They no longer have such trust in the American establishment, and unless and until it can be restored, they will keep Washington on a short leash. To paraphrase what the neoconservative intellectual Irving Kristol wrote about Senator Joseph McCarthy in 1952, there is one thing that Jacksonians know about Trump—that he is unequivocally on their side. About their country’s elites, they feel they know no such thing. And their concerns are not all illegitimate, for the United States’ global order-building project is hardly flourishing.

Over the past quarter century, Western policymakers became infatuated with some dangerously oversimplified ideas. They believed capitalism had been tamed and would no longer generate economic, social, or political upheavals. They felt that illiberal ideologies and political emotions had been left in the historical dustbin and were believed only by “bitter” losers—people who “cling to guns or religion or antipathy toward people who aren’t like them . . . as a way to explain their frustrations,” as Barack Obama famously put it in 2008. Time and the normal processes of history would solve the problem; constructing a liberal world order was simply a matter of working out the details.

Given such views, many recent developments—from the 9/11 attacks and the war on terrorism to the financial crisis to the recent surge of angry nationalist populism on both sides of the Atlantic—came as a rude surprise. It is increasingly clear that globalization and automation have helped break up the socioeconomic model that undergirded postwar prosperity and domestic social peace, and that the next stage of capitalist development will challenge the very foundations of both the global liberal order and many of its national pillars.

In this new world disorder, the power of identity politics can no longer be denied. Western elites believed that in the twenty-first century, cosmopolitanism and globalism would triumph over atavism and tribal loyalties. They failed to understand the deep roots of identity politics in the human psyche and the necessity for those roots to find political expression in both foreign and domestic policy arenas. And they failed to understand that the very forces of economic and social development that cosmopolitanism and globalization fostered would generate turbulence and eventually resistance, as Gemeinschaft (community) fought back against the onrushing Gesellschaft (market society), in the classic terms sociologists favored a century ago.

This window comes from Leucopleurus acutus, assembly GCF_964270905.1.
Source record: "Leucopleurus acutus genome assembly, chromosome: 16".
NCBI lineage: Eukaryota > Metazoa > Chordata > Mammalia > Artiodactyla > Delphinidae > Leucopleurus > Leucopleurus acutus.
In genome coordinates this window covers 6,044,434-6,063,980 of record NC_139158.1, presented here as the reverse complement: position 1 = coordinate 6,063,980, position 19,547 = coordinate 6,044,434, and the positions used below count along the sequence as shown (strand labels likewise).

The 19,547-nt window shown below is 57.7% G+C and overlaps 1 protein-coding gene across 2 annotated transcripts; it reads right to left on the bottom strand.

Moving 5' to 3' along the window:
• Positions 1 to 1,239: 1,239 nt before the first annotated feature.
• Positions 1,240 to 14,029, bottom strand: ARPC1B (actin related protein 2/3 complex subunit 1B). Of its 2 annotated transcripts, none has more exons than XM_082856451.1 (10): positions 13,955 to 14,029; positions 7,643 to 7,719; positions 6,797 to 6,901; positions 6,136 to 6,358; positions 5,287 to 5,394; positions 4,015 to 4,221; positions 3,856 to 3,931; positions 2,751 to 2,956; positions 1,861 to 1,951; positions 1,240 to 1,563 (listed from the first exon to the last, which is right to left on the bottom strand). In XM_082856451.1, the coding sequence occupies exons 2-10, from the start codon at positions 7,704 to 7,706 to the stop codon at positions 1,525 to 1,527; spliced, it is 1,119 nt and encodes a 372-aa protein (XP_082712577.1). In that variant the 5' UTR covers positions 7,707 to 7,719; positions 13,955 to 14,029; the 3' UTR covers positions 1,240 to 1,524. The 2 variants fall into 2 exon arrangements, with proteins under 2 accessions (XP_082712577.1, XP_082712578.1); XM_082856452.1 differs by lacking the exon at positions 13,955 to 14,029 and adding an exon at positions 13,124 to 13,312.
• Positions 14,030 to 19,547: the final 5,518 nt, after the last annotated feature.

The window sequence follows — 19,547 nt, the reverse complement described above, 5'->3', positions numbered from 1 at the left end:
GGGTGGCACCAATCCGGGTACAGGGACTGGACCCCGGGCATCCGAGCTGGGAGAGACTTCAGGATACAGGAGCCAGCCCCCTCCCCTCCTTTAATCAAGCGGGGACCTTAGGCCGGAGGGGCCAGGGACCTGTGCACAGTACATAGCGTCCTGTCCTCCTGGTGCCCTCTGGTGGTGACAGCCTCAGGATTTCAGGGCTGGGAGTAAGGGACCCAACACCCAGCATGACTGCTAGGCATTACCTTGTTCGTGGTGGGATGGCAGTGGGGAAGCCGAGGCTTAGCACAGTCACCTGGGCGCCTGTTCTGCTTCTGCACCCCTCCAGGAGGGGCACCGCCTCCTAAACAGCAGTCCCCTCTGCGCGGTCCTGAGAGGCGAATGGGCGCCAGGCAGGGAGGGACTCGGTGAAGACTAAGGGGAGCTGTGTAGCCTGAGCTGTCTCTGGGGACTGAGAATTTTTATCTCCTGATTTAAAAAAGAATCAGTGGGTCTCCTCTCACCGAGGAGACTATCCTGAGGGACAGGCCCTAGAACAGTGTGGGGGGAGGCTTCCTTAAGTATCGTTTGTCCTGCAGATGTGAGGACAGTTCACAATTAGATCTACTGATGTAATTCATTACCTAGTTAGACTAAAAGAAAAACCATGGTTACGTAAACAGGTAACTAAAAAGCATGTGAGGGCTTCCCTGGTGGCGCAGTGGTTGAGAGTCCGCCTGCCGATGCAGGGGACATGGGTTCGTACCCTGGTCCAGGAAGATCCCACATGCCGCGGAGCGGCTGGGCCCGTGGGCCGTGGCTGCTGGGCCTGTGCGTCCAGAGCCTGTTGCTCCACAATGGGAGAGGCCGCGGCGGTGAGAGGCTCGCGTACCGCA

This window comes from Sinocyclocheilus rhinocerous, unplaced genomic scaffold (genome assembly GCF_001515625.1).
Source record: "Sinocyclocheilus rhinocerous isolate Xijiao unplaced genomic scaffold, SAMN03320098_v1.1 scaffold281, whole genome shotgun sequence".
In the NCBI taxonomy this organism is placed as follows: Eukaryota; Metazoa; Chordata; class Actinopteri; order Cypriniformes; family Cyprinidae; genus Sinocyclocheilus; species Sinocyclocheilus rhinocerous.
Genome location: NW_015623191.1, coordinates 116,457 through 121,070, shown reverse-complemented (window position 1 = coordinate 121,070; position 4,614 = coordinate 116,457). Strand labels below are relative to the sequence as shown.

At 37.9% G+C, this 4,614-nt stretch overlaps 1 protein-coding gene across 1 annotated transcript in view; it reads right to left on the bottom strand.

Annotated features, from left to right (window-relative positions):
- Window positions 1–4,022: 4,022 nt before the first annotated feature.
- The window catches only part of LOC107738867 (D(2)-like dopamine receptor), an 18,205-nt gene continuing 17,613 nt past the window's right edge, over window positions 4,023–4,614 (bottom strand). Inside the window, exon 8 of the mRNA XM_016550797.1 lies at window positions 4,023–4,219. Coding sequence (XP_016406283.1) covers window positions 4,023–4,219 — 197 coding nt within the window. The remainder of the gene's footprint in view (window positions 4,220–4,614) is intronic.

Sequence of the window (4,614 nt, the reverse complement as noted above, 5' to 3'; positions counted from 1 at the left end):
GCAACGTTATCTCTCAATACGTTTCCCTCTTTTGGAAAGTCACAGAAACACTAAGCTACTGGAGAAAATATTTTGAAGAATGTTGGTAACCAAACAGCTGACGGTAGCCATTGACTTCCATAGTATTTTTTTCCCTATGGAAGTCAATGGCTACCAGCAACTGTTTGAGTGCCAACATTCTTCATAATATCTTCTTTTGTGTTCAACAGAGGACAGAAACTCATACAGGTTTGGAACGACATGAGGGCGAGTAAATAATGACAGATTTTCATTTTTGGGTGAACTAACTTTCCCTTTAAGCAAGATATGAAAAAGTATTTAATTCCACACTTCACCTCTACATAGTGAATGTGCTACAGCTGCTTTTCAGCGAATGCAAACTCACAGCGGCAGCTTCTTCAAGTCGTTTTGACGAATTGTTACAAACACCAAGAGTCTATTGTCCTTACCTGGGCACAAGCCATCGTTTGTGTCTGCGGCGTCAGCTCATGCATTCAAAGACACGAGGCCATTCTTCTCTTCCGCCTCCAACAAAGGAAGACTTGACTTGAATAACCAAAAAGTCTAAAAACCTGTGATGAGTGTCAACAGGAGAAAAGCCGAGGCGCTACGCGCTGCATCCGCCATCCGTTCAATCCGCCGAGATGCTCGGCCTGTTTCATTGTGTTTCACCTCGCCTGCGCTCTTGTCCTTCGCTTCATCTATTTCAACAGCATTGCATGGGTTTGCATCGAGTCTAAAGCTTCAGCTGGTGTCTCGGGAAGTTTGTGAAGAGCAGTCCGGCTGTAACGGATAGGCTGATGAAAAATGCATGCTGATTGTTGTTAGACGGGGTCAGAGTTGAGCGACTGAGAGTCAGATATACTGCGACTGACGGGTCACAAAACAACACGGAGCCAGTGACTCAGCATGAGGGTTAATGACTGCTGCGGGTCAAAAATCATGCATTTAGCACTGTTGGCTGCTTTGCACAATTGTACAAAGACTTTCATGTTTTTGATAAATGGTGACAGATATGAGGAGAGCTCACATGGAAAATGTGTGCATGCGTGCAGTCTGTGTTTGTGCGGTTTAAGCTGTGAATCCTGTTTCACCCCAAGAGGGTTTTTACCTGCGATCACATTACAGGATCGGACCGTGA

The challenge for international politics in the days ahead is therefore less to complete the task of liberal world order building along conventional lines than to find a way to stop the liberal order’s erosion and reground the global system on a more sustainable basis. International order needs to rest not just on elite consensus and balances of power and policy but also on the free choices of national communities—communities that need to feel protected from the outside world as much as they want to benefit from engaging with it.

Wednesday, January 11, 2017

Thomas Friedman: “I Am For A High Wall With A Big Gate.”

Thomas Friedman: “I Am For a High Wall With a Big Gate.” Interviewed by Tucker Carlson. Video. Real Clear Politics, January 9, 2017. YouTube.

RCP Transcript:

TUCKER CARLSON: Technology leads to isolation... It’s easy for us, who are thriving, relatively speaking, in this economy. But the idea that people who are displaced by technology are going to seamlessly or at all find a place in this new order is really hard to believe. You can teach a farmer to run a drill pass, you can’t teach one to write code. Or a cable news host to write code. You just can’t. So what about those people?